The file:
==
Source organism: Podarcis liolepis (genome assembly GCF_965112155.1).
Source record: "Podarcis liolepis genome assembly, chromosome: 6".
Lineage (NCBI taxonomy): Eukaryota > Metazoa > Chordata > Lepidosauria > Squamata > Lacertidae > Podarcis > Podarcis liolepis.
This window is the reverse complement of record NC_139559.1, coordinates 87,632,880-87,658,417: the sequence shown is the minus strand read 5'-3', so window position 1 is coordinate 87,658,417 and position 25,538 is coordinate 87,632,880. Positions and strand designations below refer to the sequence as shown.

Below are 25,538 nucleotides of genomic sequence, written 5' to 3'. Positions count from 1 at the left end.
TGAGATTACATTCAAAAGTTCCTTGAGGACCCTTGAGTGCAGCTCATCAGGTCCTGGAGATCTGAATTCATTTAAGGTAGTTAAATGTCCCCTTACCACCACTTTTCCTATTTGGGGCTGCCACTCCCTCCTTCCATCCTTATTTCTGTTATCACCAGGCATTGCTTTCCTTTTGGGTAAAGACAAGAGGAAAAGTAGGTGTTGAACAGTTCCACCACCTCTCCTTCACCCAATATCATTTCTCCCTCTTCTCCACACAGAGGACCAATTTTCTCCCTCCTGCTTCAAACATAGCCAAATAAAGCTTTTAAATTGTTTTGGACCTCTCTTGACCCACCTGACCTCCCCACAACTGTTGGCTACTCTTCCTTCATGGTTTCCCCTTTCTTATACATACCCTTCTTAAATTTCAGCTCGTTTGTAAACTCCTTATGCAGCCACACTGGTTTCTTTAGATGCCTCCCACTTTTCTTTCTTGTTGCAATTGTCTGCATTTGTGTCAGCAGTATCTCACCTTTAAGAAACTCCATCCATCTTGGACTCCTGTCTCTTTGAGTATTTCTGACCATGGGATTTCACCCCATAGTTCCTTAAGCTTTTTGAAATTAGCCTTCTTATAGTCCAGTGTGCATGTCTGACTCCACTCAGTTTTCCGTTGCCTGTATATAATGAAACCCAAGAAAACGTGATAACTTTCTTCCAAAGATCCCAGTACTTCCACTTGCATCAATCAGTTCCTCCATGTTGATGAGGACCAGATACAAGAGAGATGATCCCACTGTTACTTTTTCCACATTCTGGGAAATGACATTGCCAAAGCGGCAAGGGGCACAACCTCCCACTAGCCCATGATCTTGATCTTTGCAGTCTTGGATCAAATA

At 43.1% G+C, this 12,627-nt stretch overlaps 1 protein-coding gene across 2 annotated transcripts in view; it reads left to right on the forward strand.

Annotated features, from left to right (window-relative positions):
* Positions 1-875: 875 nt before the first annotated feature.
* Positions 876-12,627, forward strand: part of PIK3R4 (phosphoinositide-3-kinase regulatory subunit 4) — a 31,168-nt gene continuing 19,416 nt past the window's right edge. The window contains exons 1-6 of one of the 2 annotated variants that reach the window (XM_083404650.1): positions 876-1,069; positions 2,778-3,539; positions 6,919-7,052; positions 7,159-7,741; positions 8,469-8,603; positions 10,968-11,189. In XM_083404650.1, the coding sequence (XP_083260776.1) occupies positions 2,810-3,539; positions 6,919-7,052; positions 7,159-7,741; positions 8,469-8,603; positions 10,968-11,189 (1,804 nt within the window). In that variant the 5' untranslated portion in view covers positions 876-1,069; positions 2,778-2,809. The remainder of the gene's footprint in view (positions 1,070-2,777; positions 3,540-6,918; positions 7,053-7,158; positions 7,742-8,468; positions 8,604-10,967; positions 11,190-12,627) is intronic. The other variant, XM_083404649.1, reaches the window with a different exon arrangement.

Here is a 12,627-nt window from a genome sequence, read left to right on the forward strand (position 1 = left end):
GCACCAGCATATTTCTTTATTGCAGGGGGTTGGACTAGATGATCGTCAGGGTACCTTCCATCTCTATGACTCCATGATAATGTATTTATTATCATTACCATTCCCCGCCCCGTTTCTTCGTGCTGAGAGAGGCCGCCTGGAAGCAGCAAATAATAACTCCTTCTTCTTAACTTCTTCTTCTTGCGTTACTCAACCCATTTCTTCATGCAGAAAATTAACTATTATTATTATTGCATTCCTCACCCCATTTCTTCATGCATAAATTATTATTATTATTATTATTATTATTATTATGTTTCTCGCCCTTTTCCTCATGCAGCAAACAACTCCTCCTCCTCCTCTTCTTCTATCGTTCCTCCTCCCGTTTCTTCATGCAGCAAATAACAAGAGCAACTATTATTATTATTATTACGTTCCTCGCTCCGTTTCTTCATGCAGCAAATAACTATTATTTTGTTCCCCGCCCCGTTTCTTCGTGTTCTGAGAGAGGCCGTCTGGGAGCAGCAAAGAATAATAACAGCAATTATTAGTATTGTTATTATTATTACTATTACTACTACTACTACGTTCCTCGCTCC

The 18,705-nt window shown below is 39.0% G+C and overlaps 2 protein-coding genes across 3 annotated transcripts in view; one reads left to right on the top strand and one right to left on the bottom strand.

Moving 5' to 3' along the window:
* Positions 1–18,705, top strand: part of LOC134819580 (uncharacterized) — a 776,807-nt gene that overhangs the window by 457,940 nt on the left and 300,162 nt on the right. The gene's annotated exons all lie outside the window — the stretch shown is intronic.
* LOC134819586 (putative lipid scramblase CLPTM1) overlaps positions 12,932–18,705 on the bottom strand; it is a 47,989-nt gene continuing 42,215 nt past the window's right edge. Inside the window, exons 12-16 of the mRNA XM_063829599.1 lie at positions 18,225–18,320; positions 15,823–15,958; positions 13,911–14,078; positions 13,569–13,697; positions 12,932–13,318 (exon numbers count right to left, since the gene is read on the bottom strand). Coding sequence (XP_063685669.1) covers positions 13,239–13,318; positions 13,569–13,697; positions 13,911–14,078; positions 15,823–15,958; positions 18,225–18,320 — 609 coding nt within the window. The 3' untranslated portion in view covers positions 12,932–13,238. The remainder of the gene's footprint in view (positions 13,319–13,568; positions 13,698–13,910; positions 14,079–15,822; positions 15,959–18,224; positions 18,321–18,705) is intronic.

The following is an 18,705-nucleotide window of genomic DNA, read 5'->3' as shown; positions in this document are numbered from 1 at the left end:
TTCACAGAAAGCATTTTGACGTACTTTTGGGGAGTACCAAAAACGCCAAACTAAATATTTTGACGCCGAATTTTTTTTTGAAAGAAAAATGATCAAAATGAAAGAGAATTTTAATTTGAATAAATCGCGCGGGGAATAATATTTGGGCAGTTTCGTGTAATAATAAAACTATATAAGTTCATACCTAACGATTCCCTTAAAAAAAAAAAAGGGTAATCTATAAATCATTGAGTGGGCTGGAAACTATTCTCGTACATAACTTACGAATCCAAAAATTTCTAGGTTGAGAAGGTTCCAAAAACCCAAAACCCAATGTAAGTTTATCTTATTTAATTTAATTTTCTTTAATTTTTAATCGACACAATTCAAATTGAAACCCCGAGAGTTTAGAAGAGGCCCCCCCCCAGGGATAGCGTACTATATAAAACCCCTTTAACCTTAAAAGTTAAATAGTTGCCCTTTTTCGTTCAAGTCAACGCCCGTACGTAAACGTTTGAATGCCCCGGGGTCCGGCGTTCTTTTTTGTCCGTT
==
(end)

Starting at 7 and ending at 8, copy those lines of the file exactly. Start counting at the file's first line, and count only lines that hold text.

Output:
At 43.1% G+C, this 12,627-nt stretch overlaps 1 protein-coding gene across 2 annotated transcripts in view; it reads left to right on the forward strand.

Annotated features, from left to right (window-relative positions):